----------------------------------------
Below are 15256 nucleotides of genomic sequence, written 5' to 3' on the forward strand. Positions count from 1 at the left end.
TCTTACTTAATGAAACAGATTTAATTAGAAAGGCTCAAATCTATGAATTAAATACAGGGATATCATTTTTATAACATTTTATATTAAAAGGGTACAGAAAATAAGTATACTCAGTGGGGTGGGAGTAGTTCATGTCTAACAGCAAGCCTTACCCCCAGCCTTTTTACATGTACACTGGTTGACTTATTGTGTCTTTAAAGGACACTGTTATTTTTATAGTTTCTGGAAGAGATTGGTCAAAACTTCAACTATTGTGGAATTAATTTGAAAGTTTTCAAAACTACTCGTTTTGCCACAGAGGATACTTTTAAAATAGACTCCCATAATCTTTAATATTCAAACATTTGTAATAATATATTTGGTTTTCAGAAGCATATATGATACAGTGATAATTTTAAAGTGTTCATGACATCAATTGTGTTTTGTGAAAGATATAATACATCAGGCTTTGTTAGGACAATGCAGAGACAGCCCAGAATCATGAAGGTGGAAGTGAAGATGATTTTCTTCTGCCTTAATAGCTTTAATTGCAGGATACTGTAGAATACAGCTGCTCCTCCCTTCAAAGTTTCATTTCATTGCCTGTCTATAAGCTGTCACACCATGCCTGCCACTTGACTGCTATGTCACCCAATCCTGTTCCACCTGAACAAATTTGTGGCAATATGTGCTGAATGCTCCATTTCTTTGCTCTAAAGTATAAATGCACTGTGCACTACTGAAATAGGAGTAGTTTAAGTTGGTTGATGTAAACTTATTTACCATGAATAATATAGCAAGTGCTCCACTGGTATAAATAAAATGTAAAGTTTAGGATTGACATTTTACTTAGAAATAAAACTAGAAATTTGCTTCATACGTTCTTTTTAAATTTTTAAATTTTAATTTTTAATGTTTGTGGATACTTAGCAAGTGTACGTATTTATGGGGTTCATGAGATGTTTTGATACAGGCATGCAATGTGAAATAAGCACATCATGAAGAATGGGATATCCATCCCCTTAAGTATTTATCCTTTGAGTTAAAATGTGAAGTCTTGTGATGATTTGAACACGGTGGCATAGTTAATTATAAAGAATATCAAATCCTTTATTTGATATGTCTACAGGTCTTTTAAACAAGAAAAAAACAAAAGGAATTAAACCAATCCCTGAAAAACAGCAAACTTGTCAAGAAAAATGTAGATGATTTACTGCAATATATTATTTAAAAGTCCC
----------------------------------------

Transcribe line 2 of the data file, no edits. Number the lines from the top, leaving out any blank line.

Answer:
TCTTACTTAATGAAACAGATTTAATTAGAAAGGCTCAAATCTATGAATTAAATACAGGGATATCATTTTTATAACATTTTATATTAAAAGGGTACAGAAAATAAGTATACTCAGTGGGGTGGGAGTAGTTCATGTCTAACAGCAAGCCTTACCCCCAGCCTTTTTACATGTACACTGGTTGACTTATTGTGTCTTTAAAGGACACTGTTATTTTTATAGTTTCTGGAAGAGATTGGTCAAAACTTCAACTATTGTGGAATTAATTTGAAAGTTTTCAAAACTACTCGTTTTGCCACAGAGGATACTTTTAAAATAGACTCCCATAATCTTTAATATTCAAACATTTGTAATAATATATTTGGTTTTCAGAAGCATATATGATACAGTGATAATTTTAAAGTGTTCATGACATCAATTGTGTTTTGTGAAAGATATAATACATCAGGCTTTGTTAGGACAATGCAGAGACAGCCCAGAATCATGAAGGTGGAAGTGAAGATGATTTTCTTCTGCCTTAATAGCTTTAATTGCAGGATACTGTAGAATACAGCTGCTCCTCCCTTCAAAGTTTCATTTCATTGCCTGTCTATAAGCTGTCACACCATGCCTGCCACTTGACTGCTATGTCACCCAATCCTGTTCCACCTGAACAAATTTGTGGCAATATGTGCTGAATGCTCCATTTCTTTGCTCTAAAGTATAAATGCACTGTGCACTACTGAAATAGGAGTAGTTTAAGTTGGTTGATGTAAACTTATTTACCATGAATAATATAGCAAGTGCTCCACTGGTATAAATAAAATGTAAAGTTTAGGATTGACATTTTACTTAGAAATAAAACTAGAAATTTGCTTCATACGTTCTTTTTAAATTTTTAAATTTTAATTTTTAATGTTTGTGGATACTTAGCAAGTGTACGTATTTATGGGGTTCATGAGATGTTTTGATACAGGCATGCAATGTGAAATAAGCACATCATGAAGAATGGGATATCCATCCCCTTAAGTATTTATCCTTTGAGTTAAAATGTGAAGTCTTGTGATGATTTGAACACGGTGGCATAGTTAATTATAAAGAATATCAAATCCTTTATTTGATATGTCTACAGGTCTTTTAAACAAGAAAAAAACAAAAGGAATTAAACCAATCCCTGAAAAACAGCAAACTTGTCAAGAAAAATGTAGATGATTTACTGCAATATATTATTTAAAAGTCCC